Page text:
To care for your indoor or outdoor Haworthia succulent plant, make sure to provide it with bright light and plenty of airflow.

  • Keep it in a spot where temperatures remain between 65-75°F during the day and slightly cooler at night.
  • Water your Haworthia once every 10-14 days, allowing the soil to dry out completely before watering again.
  • To maintain healthy growth, fertilize monthly during spring and summer with a liquid cactus fertilizer diluted to half strength.
  • Prune off any dead or yellowing leaves as needed, but be careful not to trim too much in one session as this can shock the plant.
  • Finally, clean away dust from its leaves regularly using a damp cloth or soft brush for optimal health and appearance.

Haworthia Succulent Types

Haworthia succulent plants will do best when placed in a spot with bright light and plenty of airflow. They prefer temperatures between 65-75°F during the day and slightly cooler at night.

Make sure to place your plant somewhere that provides adequate light without direct exposure to full sun as this can scorch or damage the leaves. When caring for outdoor Haworthia succulents, also make sure they are not exposed to any extreme temperatures or too much water as this can cause root rot and other issues. It's best to gradually introduce your plant to more sunlight if it is currently being kept indoors.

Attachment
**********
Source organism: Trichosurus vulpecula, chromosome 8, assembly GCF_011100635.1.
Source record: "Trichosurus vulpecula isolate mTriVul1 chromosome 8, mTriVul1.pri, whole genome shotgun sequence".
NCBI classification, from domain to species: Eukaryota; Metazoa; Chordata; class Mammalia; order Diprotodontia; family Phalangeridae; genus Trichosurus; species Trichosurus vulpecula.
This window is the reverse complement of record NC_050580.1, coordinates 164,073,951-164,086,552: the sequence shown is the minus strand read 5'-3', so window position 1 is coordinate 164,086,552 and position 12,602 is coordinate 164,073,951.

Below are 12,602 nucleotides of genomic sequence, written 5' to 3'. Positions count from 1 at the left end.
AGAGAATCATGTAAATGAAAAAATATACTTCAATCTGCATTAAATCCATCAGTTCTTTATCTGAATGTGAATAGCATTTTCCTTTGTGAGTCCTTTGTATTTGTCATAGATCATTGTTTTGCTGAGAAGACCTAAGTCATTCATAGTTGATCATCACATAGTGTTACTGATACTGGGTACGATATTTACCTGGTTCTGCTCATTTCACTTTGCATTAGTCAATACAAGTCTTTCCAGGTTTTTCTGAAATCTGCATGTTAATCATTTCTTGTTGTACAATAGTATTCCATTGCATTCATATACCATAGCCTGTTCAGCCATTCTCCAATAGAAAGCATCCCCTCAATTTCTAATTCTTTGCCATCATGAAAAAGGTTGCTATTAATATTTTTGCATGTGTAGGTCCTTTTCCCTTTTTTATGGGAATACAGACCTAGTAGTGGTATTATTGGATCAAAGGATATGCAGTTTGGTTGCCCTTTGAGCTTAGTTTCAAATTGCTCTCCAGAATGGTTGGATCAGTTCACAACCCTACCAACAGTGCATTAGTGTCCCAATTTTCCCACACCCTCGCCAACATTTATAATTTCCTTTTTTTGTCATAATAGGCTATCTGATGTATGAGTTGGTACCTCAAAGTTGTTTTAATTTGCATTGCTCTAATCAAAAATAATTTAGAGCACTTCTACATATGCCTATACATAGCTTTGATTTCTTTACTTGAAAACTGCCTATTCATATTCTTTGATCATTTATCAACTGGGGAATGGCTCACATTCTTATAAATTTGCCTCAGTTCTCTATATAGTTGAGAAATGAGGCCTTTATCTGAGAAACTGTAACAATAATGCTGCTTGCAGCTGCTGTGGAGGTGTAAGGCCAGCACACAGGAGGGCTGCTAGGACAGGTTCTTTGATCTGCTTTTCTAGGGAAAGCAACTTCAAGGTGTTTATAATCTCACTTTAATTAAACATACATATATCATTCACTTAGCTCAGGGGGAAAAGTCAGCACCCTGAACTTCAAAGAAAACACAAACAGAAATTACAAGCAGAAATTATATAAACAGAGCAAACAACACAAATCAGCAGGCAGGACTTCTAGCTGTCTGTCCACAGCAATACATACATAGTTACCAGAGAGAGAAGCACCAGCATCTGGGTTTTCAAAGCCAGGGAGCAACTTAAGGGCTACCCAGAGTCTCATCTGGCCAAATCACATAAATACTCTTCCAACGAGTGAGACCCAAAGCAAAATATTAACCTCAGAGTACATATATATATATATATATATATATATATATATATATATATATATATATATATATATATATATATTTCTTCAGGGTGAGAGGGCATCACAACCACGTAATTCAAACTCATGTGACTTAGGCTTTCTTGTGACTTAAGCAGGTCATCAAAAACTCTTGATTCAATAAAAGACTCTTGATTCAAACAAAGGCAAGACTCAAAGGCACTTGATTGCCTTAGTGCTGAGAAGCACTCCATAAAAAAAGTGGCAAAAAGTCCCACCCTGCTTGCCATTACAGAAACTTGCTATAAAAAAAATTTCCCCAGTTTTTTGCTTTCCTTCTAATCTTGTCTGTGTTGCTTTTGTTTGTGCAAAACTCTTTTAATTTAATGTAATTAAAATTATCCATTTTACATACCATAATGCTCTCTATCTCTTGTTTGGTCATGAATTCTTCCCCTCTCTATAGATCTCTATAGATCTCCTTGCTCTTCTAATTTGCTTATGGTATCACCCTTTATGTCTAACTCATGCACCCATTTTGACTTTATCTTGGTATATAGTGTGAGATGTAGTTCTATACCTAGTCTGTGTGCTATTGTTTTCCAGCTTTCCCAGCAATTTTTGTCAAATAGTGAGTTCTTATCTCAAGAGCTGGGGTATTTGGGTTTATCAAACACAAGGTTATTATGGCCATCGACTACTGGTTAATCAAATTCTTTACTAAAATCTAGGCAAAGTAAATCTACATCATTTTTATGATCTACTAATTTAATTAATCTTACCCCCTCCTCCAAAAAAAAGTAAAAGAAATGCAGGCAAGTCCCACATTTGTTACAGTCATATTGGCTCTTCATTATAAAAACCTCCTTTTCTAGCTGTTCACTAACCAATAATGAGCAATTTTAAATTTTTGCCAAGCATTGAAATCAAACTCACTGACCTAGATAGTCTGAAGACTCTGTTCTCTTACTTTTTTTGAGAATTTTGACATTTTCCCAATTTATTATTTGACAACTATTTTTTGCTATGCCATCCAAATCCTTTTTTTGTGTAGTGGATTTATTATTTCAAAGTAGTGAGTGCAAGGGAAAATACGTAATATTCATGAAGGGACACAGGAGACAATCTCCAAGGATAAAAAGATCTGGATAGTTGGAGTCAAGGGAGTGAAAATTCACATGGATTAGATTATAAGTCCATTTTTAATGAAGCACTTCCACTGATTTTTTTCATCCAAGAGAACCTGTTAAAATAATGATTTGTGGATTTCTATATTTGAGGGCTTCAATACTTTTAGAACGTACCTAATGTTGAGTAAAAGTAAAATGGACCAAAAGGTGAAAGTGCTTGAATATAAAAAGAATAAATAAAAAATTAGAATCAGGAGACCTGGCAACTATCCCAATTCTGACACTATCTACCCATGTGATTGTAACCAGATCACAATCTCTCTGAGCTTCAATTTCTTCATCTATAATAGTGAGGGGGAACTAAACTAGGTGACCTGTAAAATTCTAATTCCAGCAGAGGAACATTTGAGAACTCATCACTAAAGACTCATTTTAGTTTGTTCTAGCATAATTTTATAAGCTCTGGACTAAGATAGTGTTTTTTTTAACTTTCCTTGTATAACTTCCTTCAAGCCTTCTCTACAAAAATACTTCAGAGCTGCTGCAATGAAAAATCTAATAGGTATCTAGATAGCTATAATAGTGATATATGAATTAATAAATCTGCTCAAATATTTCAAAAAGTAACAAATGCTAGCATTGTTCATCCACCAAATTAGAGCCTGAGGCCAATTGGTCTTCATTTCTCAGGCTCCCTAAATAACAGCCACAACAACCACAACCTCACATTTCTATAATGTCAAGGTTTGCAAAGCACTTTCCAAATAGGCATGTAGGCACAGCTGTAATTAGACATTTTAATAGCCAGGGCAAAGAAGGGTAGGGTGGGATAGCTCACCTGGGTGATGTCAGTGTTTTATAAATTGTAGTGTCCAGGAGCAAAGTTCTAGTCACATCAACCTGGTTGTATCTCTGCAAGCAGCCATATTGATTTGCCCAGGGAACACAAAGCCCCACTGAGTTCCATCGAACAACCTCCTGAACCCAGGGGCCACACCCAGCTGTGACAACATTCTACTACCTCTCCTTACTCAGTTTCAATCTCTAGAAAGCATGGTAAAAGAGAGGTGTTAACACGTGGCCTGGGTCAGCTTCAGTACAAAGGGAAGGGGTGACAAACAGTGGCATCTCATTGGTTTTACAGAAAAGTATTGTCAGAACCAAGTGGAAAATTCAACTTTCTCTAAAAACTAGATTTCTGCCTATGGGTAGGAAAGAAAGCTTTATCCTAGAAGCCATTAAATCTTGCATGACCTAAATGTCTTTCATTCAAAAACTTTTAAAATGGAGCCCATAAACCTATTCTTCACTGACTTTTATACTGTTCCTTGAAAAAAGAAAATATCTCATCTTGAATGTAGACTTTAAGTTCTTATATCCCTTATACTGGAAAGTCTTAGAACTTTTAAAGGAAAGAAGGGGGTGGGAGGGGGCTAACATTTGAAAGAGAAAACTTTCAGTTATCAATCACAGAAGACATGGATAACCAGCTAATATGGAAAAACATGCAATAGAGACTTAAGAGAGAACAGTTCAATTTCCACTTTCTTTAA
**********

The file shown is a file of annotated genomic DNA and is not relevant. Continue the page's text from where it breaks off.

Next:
Discovering the different types of Haworthia succulents can be an exciting and rewarding experience. Whether you’re looking for a window plant, squared-off shape or fairy washboard variation, there are plenty of options to choose from that will make excellent additions to any garden or home space.

Even though these plants require some extra care when it comes to light exposure, temperature and water intake, they are typically very hardy and easy to maintain with regular pruning and fertilizing. With proper knowledge on how best to take care of your Haworthias, you should have no problem enjoying their beauty in your own indoor or outdoor environment!

Back to blog

Leave a comment

Please note, comments need to be approved before they are published.

Jasmine Cooper

Hey succulent lovers! I'm Jasmine Cooper, a self-proclaimed succulent enthusiast and the voice behind this blog. My journey into the enchanting world of succulents began with a simple yet captivating gift: a small succulent pot. Over the years, I've dedicated countless hours to reading, researching, and immersing myself in everything succulent-related. My adventures have led me to collect an array of succulent planters and products, each adding a unique story to my ever-expanding succulent tapestry. Through this blog, I aim to share the knowledge and joy these remarkable plants have brought into my life, hoping to inspire and guide fellow enthusiasts and newcomers alike on their succulent journey.

1 of 3